From national research, and from the mouths of local farmers, we know that healthcare costs and access have a substantial impact on farm viability, and on personal, family, and community health and development. Healthcare ranked highest among issues people were concerned about on Rural Vermont’s survey in 2018, and other national surveys have demonstrated how it affects the farming community. Blue Cross Blue Shield of Vermont is asking the Green Mtn. Care Board to approve a 15.6% rate hike this year, and MVP Health Care is asking for an 8.5% rate hike. The public hearing for Blue Cross Blue Shield is on July 22nd, the hearing for MVP is on July 23rd - both are at 8am in Room 11 at the Statehouse. There is a Rate Review Public Forum on July 23rd from 4:30 - 6:30pm in the Council Chambers / Memorial Room at City Hall.
Tell the Green Mountain Care Board what you think: how have - or how will - rate hikes affect you? Are they excessive or appropriate? How do the cost of premiums and deductibles affect you, your farm, your family and community? Are they affordable and do they provide adequate access to - and quality of - care? “My family has Blue Cross Blue Shield of Vermont health insurance, and this is how raising prices affects my family and farm….” Here’s a link to an online public comment form from the Health Care Advocates’ Office. Please be in touch with them with questions, or for more information about testifying or writing public comment: 1-800-917-7787.
The Board of the St. Albans Cooperative Creamery is proposing that the Cooperative merge with Dairy Farmers of America - one of the largest dairy processors and sellers in the world. Dairy farmers and smaller Cooperatives are facing extreme financial challenges, and are faced with challenging decisions on how to move forward. Consolidation and concentration of the dairy industry and the greater food system has been ongoing for decades - and many policy makers, government bodies, and industry actors have deliberately orchestrated and supported this undermining and impoverishment of small farms and local food economies. St. Albans Cooperative Creamery will be hosting a number of regional meetings throughout VT over this month in order to get feedback from its members, and members will be able to vote on the merger at the end of July. If you are a member - we urge you to attend the meetings, share your voice, and vote for what you think will lead to the best future for your farm, family, community, and dairy farming more broadly. Here is a link to a recent VT Edition episode featuring the Chair of the St. Albans Coop Board Chair Harold Howrigan Jr., Jackie Folsom (former dairy farmer and Legislative Director of the VT Farm Bureau), and long-time Rural Vermont member and dairy farmer Julie Wolcott. Thanks to all of them and VT Edition for making the time to inform the general public about this very significant issue and decision.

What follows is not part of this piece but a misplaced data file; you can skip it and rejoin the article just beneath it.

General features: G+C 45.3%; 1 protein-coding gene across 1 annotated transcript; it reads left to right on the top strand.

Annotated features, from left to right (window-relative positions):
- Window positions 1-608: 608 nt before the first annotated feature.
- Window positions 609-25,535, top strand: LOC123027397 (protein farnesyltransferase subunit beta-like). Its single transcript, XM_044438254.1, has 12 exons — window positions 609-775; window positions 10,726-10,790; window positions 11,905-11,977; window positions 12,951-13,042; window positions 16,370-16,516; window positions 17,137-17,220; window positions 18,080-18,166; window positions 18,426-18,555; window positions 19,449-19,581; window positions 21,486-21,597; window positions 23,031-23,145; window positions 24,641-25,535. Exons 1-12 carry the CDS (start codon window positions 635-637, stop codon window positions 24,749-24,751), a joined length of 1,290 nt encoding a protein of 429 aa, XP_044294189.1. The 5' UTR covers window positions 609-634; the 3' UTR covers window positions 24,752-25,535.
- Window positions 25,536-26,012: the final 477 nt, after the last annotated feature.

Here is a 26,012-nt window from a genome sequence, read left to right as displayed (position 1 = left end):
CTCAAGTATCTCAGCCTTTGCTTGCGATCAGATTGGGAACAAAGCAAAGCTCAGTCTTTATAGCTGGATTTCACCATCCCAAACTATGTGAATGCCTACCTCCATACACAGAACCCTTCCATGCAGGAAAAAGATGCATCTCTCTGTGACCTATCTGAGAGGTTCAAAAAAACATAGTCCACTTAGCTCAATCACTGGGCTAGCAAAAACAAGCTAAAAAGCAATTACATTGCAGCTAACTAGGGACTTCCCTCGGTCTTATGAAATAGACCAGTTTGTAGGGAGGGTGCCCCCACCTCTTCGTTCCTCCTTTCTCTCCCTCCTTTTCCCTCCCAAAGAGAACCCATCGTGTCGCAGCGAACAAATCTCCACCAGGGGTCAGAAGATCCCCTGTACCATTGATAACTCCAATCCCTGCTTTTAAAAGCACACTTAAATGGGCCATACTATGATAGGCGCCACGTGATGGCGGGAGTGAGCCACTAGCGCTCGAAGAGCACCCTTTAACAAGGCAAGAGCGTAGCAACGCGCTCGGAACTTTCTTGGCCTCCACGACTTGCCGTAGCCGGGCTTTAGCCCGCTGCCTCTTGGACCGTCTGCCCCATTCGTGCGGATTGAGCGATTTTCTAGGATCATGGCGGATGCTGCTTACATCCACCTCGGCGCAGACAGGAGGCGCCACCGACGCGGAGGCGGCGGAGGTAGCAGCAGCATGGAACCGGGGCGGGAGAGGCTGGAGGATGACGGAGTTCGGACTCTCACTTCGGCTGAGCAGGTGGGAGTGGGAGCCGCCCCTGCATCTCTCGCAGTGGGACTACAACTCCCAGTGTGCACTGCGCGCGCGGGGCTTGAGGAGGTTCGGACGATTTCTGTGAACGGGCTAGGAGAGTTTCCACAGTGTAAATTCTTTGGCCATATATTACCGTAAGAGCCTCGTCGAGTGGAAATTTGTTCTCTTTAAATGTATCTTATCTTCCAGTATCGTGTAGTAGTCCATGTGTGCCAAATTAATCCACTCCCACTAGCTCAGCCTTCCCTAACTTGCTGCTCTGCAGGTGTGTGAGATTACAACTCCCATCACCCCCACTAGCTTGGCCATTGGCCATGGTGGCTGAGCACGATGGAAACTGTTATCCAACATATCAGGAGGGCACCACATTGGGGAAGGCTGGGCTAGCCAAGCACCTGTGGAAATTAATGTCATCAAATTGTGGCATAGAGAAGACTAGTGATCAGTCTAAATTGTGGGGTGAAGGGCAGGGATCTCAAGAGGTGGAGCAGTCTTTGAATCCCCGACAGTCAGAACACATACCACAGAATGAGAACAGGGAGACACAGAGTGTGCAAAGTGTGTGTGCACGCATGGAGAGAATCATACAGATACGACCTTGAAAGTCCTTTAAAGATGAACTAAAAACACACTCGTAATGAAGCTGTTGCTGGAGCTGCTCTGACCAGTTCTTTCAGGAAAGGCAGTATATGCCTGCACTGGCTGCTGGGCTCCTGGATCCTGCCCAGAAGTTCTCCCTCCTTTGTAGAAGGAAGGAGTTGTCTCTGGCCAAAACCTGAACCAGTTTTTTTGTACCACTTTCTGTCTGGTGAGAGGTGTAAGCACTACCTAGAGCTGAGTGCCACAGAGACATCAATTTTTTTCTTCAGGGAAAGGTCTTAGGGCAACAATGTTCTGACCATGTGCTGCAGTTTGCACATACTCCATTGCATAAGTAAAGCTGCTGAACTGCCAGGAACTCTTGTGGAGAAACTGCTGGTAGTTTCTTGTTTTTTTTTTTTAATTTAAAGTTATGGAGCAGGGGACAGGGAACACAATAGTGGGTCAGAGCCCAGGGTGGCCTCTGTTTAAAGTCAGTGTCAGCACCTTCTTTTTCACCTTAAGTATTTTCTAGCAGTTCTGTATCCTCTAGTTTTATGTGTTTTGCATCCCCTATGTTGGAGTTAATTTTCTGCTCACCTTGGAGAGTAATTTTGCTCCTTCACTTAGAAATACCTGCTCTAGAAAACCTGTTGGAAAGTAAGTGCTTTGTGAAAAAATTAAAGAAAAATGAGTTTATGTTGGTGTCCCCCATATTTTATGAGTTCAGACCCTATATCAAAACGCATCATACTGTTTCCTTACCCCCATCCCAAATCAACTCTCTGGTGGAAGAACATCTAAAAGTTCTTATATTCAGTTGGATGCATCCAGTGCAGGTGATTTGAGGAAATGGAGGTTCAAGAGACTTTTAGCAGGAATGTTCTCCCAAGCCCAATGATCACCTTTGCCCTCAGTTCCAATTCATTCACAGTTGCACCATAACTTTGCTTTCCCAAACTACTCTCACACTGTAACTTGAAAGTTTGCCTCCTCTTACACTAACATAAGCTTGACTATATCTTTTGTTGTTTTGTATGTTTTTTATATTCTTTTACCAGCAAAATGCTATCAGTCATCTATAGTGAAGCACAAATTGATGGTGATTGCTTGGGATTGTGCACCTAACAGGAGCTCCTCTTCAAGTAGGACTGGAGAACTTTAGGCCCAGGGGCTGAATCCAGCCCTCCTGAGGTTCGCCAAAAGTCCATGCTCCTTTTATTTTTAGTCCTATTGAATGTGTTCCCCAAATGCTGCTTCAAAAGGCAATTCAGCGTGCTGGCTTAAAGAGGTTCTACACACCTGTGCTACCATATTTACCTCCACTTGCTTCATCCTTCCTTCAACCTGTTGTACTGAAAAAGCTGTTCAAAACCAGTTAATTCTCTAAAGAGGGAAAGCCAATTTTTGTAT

The VT Agency of Agriculture conducted two required public hearings on the proposed Rules to implement the law governing Vermont’s state Hemp Program. Rural Vermont sent a representative to both meetings, provided testimony and submitted formal comments. Read Rural Vermont’s comments here.
The DRAFT Rules will now be edited by VAAFM, based on the comments they received. There will be no further public hearings but Rural Vermont intends to stay in close communication with VAAFM about the final version of the Rules. Once finalized, the Rules must be submitted first to the VT Legislative Committee on Administrative Rules (LCAR) and then to the USDA. The VAAFM is working hard to get the final rules in place in time for this year’s hemp harvest.
Both public hearings (in Brandon and in Newport) were lightly attended, no doubt because both dates were ideal days for planting hemp after the relentlessly cool wet spring. Rural Vermont’s testimony and comments from producers and processors at the hearings generally focused on the following concerns:
More information is needed about how the VAAFM will be conducting the research that is mandated under the federal law. Especially as it is related to data the Agency will be collecting form farmers and processors. (It is likely there will be a “preamble” about this concern added at the beginning of the Rules.)